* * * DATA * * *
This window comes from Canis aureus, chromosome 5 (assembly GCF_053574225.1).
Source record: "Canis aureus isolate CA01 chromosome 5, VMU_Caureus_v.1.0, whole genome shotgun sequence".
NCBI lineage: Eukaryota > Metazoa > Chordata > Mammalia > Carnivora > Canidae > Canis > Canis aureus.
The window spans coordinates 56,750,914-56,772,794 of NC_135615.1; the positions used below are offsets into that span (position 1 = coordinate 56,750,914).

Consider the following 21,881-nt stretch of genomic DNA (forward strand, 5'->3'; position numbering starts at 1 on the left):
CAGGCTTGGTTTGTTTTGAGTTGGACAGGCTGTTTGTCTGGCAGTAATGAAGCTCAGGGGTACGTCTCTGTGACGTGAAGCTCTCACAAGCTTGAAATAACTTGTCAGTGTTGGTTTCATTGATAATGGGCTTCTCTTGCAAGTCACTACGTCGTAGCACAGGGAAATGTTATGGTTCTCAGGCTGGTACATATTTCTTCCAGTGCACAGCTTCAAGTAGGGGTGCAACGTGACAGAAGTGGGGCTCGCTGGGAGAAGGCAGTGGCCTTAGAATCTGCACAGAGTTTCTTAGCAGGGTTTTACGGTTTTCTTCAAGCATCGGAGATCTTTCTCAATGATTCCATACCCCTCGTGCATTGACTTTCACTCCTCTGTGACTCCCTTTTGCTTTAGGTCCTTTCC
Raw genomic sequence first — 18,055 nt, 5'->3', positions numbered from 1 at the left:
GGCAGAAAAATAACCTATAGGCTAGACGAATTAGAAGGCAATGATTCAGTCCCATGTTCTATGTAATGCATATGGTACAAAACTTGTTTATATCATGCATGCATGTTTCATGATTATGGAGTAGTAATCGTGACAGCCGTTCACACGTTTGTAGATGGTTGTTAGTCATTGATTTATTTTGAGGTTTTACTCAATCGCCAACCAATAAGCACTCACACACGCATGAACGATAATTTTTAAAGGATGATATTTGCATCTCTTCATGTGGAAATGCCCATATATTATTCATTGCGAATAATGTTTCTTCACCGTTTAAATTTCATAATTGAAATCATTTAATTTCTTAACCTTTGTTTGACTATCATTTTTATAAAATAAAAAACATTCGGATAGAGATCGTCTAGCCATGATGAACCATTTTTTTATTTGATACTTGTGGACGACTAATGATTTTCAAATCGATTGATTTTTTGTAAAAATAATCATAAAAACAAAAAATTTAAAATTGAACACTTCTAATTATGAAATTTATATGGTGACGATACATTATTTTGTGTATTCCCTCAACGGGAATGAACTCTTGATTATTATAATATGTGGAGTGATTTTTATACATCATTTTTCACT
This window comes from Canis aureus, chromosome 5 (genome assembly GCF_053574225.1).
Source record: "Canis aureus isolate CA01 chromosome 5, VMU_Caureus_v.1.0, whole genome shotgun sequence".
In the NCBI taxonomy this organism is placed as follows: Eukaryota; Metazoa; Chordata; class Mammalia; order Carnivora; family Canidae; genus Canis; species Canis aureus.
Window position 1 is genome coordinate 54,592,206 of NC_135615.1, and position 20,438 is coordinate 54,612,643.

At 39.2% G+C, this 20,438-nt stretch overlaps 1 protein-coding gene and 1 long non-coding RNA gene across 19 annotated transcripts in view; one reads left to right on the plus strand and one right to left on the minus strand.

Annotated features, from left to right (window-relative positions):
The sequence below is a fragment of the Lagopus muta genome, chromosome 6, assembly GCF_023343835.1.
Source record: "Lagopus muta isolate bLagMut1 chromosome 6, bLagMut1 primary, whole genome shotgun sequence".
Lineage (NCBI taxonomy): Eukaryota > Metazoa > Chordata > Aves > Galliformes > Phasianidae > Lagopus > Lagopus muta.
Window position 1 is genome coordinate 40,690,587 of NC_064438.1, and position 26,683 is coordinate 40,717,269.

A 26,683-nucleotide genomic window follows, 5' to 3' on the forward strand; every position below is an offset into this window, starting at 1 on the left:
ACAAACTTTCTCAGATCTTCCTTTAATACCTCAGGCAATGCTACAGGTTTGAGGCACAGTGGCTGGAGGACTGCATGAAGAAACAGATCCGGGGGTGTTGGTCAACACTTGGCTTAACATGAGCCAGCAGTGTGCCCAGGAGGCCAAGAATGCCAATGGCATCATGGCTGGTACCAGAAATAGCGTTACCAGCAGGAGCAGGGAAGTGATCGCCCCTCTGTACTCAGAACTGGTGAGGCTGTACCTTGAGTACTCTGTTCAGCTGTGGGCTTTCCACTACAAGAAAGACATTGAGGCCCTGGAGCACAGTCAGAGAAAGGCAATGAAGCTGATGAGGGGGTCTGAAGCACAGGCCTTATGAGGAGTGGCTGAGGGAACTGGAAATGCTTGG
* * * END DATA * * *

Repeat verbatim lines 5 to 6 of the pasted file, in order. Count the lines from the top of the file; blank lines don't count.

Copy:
Consider the following 21,881-nt stretch of genomic DNA (forward strand, 5'->3'; position numbering starts at 1 on the left):
CAGGCTTGGTTTGTTTTGAGTTGGACAGGCTGTTTGTCTGGCAGTAATGAAGCTCAGGGGTACGTCTCTGTGACGTGAAGCTCTCACAAGCTTGAAATAACTTGTCAGTGTTGGTTTCATTGATAATGGGCTTCTCTTGCAAGTCACTACGTCGTAGCACAGGGAAATGTTATGGTTCTCAGGCTGGTACATATTTCTTCCAGTGCACAGCTTCAAGTAGGGGTGCAACGTGACAGAAGTGGGGCTCGCTGGGAGAAGGCAGTGGCCTTAGAATCTGCACAGAGTTTCTTAGCAGGGTTTTACGGTTTTCTTCAAGCATCGGAGATCTTTCTCAATGATTCCATACCCCTCGTGCATTGACTTTCACTCCTCTGTGACTCCCTTTTGCTTTAGGTCCTTTCC